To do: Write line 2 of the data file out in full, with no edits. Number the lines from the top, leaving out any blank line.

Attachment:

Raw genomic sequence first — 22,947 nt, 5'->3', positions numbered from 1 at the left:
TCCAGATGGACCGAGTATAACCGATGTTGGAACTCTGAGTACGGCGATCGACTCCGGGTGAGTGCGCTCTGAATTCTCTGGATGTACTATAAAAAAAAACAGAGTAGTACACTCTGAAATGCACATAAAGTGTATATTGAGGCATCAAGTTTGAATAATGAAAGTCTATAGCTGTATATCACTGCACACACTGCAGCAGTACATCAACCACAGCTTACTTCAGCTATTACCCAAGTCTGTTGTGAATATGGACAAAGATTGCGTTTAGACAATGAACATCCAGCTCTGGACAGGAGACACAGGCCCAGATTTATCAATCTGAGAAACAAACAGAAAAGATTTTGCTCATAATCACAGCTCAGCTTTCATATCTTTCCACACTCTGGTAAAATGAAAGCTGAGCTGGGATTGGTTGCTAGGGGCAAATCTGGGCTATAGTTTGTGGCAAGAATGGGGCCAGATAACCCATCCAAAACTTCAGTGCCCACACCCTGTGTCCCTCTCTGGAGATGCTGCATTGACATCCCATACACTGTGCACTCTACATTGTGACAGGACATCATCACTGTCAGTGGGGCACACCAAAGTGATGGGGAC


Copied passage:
TCCAGATGGACCGAGTATAACCGATGTTGGAACTCTGAGTACGGCGATCGACTCCGGGTGAGTGCGCTCTGAATTCTCTGGATGTACTATAAAAAAAAACAGAGTAGTACACTCTGAAATGCACATAAAGTGTATATTGAGGCATCAAGTTTGAATAATGAAAGTCTATAGCTGTATATCACTGCACACACTGCAGCAGTACATCAACCACAGCTTACTTCAGCTATTACCCAAGTCTGTTGTGAATATGGACAAAGATTGCGTTTAGACAATGAACATCCAGCTCTGGACAGGAGACACAGGCCCAGATTTATCAATCTGAGAAACAAACAGAAAAGATTTTGCTCATAATCACAGCTCAGCTTTCATATCTTTCCACACTCTGGTAAAATGAAAGCTGAGCTGGGATTGGTTGCTAGGGGCAAATCTGGGCTATAGTTTGTGGCAAGAATGGGGCCAGATAACCCATCCAAAACTTCAGTGCCCACACCCTGTGTCCCTCTCTGGAGATGCTGCATTGACATCCCATACACTGTGCACTCTACATTGTGACAGGACATCATCACTGTCAGTGGGGCACACCAAAGTGATGGGGAC